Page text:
- - Contributed by Luke Merrill
With the advent of Halloween behind us, and the flip around to Nov and the not-so-celebrated All Saints Day, Horror Camp decided to go a little Catholic this year and watch the Exorcism/Possession Cop Drama “Deliver us from Evil” starring Eric Bana. The film centering on the topic of possession and subsequent exorcism of demons is the most recent entry in a genre of horror based on real life events following in the grand tradition of movies such as The Amityville Horror, anything based off the life of Ed Gein, and the granddaddy of this film, The Exorcist.
The movie follows a heavy handed cop portrayed by Bana. As an officer Bana’s character is a no-nonsense NYPD special forces agent and a family man whose only failings in life may be his staunch commitment to his wife and child, he loves his job a little too much, and his hard knuckle approach to wife beaters, child molesters and …. Cats. Bana’s character Sarchie has an ear for trouble and an uncanny sense for evil that manifests itself in the form of a Silent Hill style radio static and a psychic Pandora account for Jim Morrison. That’s right the old sixties crooner is helping to protect our main man from the denizens of darkness. Much like the movie “The Lost Boys” if you hear the familiar opening riff from People are Strange you know that trouble is afoot.
Bana is played opposite throughout the movie by his two partners. His police partner is an adrenaline seeking man of action who couldn’t be happier than when he’s encircling an opponent in a knife fight, played by funny man Joel McHale. McHale who I remember most fondly for drumming out wisecracks in “The Soup” a decade ago, does a wonderful job in this action role and is probably the only ray of sunshine in an otherwise somber story. Bana is later introduced to a new partner, this time of the Jesuit persuasion, Father Mendoza. Mendoza is played by up and coming Latin heartthrob Edgar Ramirez, whose unbridled passion and unkempt facial hair does a wonderful job in selling a new look for the Catholic faith. That new look could probably be loosely defined as being “The priest who would most likely sleep with your wife, and not touch your children” that the Catholic Clergy is desperately trying to reinvent themselves into.
The premise is following Ralph Sarchie, the NY Sergeant whose account this movie is based upon, as he follows a trio of Iraq War Veterans who discovered an old world evil in the form of an incantation that can drive susceptible people into possession upon viewing. When viewed the incantation can open a portal (hence The Doors references) that can make your mortal coil the home for the ethereal demons of hell. Sgt Sarchie get tangled up into these affairs because of his unique talents and gifts that pulls him closer to the occult, even though he is reluctant to believe that these events stem from anything divine. Of course the closer to the case he becomes the closer he becomes to being devoured by his own personal demons as he walks the line, kinda like Johnny Cash.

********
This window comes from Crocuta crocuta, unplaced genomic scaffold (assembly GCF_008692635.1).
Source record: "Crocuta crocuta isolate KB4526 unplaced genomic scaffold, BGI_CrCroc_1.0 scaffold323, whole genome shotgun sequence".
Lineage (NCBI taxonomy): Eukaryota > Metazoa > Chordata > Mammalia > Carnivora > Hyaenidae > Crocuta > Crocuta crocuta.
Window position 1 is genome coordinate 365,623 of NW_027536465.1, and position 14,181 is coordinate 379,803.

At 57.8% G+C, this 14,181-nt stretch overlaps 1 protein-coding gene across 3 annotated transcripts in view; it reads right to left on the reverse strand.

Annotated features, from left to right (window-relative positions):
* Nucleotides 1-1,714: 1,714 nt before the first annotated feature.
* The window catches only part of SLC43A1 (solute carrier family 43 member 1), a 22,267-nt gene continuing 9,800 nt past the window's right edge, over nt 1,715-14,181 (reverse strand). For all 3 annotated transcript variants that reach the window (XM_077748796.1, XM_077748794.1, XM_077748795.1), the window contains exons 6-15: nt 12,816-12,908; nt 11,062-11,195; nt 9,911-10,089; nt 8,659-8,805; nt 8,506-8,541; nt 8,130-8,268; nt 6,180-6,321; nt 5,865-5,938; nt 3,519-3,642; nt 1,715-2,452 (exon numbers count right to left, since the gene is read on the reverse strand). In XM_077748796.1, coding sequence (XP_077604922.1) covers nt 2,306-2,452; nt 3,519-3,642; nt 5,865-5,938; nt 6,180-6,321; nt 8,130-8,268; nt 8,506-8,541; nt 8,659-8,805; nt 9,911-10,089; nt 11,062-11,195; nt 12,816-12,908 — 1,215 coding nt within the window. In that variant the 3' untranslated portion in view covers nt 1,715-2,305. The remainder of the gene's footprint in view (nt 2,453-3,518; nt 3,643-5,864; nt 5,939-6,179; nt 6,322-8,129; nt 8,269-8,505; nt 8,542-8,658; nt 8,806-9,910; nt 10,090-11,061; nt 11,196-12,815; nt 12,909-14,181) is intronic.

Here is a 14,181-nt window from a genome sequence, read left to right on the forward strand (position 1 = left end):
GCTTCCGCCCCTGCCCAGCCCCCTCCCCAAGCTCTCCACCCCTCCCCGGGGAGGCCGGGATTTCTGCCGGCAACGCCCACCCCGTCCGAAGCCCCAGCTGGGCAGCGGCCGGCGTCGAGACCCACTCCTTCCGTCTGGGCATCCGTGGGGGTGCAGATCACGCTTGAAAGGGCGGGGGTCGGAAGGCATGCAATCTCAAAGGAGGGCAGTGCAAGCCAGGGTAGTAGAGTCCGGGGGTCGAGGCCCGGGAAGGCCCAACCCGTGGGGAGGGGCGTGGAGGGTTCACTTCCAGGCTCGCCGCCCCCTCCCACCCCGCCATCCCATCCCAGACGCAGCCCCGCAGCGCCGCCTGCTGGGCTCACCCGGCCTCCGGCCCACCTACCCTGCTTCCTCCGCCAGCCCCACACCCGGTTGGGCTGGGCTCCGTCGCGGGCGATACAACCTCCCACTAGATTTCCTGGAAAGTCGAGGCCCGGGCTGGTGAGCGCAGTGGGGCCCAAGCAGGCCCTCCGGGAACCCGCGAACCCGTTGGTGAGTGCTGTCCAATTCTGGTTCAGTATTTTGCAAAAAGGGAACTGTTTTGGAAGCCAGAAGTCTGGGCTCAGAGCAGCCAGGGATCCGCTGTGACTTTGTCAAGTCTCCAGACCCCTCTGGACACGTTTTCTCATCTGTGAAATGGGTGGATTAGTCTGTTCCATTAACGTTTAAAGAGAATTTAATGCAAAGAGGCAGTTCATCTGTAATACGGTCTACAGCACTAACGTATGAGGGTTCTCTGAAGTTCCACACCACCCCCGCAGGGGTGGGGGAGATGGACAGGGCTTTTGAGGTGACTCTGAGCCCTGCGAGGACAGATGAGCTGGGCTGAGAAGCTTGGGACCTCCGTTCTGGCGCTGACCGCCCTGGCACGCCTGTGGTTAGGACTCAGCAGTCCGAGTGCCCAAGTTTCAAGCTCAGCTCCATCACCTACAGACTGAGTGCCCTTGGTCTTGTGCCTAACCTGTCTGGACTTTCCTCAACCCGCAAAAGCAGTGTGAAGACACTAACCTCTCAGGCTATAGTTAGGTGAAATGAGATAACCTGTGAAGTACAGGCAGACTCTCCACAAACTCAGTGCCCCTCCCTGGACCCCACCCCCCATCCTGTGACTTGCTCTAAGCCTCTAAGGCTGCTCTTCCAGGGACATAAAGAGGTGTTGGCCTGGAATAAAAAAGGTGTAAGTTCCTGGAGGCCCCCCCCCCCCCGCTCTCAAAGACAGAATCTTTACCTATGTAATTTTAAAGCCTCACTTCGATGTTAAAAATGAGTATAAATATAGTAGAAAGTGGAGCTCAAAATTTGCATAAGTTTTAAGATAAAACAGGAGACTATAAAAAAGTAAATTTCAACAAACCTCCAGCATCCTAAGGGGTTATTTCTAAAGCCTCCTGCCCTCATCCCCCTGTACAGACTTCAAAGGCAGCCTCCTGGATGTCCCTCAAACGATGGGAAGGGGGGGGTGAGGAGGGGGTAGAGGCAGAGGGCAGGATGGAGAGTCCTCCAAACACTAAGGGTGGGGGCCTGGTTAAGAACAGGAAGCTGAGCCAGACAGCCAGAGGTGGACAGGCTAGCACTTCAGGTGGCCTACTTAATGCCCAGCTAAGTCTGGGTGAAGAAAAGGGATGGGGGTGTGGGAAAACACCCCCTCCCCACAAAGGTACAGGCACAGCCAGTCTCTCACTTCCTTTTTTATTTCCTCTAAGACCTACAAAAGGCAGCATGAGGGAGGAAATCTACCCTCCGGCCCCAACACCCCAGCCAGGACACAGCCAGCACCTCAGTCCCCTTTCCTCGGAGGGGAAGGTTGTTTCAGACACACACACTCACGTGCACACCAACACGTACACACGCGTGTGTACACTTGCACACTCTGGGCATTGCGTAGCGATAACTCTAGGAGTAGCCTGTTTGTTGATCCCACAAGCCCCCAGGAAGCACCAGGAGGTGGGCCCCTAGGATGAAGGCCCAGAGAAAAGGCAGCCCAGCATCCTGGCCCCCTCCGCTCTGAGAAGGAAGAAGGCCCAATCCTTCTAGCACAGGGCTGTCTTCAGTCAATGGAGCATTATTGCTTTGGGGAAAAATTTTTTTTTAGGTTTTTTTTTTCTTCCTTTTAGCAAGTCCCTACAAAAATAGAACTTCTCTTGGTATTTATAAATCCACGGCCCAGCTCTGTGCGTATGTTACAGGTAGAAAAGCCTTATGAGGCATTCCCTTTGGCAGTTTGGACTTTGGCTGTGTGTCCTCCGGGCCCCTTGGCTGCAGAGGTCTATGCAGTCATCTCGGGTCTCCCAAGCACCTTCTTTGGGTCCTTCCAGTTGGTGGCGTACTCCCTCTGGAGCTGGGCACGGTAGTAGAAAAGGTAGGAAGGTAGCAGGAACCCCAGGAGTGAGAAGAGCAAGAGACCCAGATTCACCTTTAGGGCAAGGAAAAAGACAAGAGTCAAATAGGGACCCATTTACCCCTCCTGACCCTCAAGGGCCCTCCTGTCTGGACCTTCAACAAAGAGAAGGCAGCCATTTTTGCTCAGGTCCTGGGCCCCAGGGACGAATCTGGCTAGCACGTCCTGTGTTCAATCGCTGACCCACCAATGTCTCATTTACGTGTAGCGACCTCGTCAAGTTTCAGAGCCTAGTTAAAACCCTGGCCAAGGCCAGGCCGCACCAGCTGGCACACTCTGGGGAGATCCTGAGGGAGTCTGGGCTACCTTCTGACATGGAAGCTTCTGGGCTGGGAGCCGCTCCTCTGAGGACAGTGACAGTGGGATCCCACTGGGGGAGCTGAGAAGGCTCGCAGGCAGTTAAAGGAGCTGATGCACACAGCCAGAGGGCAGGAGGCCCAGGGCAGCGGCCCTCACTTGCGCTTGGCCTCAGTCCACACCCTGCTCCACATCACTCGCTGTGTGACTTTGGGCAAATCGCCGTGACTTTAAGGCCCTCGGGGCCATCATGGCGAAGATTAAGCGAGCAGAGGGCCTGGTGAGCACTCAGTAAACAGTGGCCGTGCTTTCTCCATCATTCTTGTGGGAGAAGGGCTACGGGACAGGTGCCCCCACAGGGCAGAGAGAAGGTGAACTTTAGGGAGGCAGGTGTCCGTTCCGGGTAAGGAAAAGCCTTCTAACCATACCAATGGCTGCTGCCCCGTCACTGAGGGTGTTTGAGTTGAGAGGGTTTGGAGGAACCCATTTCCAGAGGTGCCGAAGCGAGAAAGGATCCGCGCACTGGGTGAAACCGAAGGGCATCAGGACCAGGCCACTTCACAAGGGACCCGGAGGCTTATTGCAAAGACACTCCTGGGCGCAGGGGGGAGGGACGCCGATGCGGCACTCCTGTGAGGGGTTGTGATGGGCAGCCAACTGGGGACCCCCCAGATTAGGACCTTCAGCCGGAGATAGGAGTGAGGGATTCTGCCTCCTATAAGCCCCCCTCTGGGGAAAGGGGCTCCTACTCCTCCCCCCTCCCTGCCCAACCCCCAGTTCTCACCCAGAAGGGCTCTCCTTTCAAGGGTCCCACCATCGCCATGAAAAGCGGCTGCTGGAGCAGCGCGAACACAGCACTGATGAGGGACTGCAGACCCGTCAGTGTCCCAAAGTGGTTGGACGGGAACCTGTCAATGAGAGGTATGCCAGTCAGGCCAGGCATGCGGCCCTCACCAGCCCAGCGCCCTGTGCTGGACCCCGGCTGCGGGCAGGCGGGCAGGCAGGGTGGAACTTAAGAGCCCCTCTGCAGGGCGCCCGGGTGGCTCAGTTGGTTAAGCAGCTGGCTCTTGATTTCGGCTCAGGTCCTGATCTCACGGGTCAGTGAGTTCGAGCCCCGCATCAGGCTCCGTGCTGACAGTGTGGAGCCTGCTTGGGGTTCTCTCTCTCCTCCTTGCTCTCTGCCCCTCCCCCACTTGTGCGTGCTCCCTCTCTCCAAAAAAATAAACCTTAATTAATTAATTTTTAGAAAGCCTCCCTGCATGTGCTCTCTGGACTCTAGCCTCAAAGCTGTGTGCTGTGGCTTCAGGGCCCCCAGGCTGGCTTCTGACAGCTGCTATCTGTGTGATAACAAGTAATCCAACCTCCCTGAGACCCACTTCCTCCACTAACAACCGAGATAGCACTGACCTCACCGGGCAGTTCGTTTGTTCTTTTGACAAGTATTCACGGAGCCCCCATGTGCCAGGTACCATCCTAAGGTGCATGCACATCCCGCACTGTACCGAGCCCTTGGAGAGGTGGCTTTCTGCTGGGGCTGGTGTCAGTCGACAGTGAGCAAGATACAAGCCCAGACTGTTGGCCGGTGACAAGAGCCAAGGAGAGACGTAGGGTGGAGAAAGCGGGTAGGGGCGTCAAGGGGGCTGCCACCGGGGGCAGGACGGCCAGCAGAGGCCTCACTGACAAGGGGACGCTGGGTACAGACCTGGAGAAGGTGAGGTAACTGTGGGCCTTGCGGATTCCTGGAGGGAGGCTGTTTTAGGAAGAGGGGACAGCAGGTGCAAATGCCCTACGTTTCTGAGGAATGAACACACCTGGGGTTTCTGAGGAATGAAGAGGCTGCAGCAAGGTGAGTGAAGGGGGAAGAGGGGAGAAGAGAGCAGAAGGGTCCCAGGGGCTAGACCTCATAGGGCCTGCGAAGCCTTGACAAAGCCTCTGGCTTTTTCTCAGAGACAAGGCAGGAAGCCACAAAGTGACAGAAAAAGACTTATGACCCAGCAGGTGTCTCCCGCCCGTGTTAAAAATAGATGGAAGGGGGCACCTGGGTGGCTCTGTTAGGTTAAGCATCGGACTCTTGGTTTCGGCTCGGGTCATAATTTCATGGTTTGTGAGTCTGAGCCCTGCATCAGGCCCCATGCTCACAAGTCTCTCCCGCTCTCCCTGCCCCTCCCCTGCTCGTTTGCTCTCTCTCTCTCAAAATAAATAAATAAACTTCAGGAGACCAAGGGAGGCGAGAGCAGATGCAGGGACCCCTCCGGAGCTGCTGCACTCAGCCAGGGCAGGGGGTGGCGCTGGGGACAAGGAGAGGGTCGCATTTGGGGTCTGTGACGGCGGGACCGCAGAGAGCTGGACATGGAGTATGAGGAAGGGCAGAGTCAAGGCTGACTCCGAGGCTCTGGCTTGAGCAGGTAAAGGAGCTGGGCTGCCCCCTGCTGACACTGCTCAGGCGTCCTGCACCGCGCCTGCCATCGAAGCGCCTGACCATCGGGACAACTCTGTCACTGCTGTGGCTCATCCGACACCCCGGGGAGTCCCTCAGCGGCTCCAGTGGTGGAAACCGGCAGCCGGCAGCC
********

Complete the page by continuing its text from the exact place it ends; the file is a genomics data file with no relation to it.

The movie is good, the scares are well timed and ominous, but my only gripe is that it is hard to commit to the events around the protagonist. Bana plays a man distressed by what is going on around him, but he never fears anything supernatural, and is calm and controlled even though death and demons are surrounding him at every turn. His personal development center around his coming of terms with his faith which is great if that’s the kind of movie you are looking for. Fear and terror are hard to sell if the big man on the screen keeps his wits about him, so for me this was more of a cop movie with horror elements.
If I were to look into The Catholicism side of the movie, I’d say I was relatively pleased. I had a foul taste left in my mouth by that older possession movie Stigmata that had come out 15 years ago. That movie didn’t do a great job of humanizing the faith and I felt that it was full of some new age Hollywood rhetoric that “faith is in the heart, and Jesus says if it feels good do it”. Kinda trite message. Deliver us from Evil does a good job at humanizing the men who wear the cloth, and point out good men can be tempted and seduced by evil works, but can seek the forgiveness of Christ’s eternal Love. Hypocritical, sure whatever, but let he who haven’t sinned cast the first stone yada yada. So Catholicism is making a comeback, hooray for Catholicism. Movies starring the Devil are not the same without you, and it’s good to have you back.